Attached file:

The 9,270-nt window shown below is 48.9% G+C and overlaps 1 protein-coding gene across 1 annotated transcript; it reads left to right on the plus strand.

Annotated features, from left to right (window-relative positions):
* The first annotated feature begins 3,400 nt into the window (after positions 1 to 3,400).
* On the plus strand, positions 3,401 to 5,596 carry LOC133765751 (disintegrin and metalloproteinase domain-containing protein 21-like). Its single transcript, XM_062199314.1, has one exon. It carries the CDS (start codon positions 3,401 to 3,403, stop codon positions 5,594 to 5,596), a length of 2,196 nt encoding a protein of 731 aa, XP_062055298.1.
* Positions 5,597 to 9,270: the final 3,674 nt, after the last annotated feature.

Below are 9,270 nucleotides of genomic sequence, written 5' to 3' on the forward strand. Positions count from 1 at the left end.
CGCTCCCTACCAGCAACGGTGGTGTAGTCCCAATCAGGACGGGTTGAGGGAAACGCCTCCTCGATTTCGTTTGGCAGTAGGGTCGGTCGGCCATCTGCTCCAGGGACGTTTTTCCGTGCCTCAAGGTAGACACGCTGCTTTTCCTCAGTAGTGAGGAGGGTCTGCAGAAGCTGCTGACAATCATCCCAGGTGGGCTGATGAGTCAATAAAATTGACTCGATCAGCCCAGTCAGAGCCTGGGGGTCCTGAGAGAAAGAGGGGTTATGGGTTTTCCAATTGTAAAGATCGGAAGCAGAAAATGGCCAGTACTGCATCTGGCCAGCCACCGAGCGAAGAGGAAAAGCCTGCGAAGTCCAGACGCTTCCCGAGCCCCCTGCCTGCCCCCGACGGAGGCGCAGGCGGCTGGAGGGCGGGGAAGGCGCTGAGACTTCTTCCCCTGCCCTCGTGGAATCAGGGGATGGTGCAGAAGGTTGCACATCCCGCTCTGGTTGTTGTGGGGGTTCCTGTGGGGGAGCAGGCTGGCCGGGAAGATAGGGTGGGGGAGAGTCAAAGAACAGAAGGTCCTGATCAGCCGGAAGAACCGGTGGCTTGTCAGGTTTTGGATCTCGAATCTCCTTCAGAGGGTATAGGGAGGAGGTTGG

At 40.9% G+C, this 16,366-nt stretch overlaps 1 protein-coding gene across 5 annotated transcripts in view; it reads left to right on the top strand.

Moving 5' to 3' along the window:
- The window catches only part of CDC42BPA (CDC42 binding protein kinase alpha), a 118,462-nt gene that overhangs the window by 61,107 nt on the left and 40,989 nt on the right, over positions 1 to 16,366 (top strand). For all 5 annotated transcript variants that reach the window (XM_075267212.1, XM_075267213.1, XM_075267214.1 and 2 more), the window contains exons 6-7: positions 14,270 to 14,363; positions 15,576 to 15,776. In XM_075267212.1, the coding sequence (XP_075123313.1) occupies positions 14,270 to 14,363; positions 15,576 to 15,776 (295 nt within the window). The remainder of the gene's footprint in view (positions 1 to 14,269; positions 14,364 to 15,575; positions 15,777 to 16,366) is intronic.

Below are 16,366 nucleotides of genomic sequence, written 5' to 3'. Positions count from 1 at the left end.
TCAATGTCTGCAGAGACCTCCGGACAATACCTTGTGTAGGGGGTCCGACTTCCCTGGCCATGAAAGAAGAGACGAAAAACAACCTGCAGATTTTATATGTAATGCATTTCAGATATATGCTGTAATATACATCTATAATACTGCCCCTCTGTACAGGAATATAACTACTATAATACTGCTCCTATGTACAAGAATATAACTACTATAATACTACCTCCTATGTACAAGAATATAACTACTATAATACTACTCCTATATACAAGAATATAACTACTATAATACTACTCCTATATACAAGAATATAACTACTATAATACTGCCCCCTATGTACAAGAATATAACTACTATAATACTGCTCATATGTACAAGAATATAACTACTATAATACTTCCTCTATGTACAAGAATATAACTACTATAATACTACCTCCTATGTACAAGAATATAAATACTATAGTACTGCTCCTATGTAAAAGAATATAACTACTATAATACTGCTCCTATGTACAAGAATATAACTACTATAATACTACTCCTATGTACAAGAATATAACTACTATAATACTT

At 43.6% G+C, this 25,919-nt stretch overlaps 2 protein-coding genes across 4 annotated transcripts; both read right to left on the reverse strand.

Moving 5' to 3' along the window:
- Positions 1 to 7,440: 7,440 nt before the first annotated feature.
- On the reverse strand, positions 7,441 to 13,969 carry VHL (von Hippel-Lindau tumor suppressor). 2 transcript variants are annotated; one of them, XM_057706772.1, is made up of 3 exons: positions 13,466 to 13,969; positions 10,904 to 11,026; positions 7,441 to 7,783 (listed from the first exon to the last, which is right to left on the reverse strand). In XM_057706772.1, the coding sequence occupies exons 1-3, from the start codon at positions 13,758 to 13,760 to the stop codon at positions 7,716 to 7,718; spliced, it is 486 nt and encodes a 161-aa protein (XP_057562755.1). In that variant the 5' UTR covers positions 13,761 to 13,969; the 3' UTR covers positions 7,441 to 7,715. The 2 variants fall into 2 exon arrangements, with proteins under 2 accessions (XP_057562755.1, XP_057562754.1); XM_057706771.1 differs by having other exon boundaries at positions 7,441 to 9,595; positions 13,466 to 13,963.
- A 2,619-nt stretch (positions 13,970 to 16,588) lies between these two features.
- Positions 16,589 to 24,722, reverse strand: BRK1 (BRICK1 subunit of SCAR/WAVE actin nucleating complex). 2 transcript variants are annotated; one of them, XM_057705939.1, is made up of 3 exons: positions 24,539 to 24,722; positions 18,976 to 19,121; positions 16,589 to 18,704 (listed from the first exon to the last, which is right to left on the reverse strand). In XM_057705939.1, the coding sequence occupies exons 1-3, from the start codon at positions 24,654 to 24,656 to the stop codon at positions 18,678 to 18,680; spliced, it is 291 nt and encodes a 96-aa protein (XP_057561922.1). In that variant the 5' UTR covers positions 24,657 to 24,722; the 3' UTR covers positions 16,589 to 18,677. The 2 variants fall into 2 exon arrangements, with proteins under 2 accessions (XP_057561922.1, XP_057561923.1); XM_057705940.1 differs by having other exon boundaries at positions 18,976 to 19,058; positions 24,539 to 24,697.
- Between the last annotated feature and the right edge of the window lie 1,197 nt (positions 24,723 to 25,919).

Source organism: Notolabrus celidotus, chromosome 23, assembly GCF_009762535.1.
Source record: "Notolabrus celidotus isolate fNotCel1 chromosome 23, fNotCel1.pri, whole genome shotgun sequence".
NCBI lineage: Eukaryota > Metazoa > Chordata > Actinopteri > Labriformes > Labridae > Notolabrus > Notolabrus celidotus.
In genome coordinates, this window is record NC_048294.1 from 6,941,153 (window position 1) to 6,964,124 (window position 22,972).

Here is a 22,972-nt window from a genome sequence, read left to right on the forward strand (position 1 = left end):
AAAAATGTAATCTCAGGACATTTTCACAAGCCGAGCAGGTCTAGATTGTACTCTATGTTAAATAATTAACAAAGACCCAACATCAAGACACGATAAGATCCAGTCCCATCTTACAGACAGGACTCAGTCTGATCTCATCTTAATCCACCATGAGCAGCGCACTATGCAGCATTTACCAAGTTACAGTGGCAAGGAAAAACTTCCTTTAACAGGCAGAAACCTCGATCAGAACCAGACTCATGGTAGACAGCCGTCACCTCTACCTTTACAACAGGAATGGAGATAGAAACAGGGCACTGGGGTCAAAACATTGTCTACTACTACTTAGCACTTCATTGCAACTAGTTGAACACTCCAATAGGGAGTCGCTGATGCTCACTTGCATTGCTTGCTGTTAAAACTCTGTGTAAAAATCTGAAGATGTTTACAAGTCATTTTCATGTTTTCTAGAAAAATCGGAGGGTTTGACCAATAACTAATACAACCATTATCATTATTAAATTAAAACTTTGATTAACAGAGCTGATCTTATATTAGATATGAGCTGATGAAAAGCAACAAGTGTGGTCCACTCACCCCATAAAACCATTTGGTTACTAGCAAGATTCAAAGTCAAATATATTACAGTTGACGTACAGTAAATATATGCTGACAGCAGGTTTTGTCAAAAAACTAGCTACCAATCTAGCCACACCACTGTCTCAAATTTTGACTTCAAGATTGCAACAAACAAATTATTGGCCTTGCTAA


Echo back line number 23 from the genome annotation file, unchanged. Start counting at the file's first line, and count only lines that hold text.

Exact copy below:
In genome coordinates, this window is record NC_048294.1 from 6,941,153 (window position 1) to 6,964,124 (window position 22,972).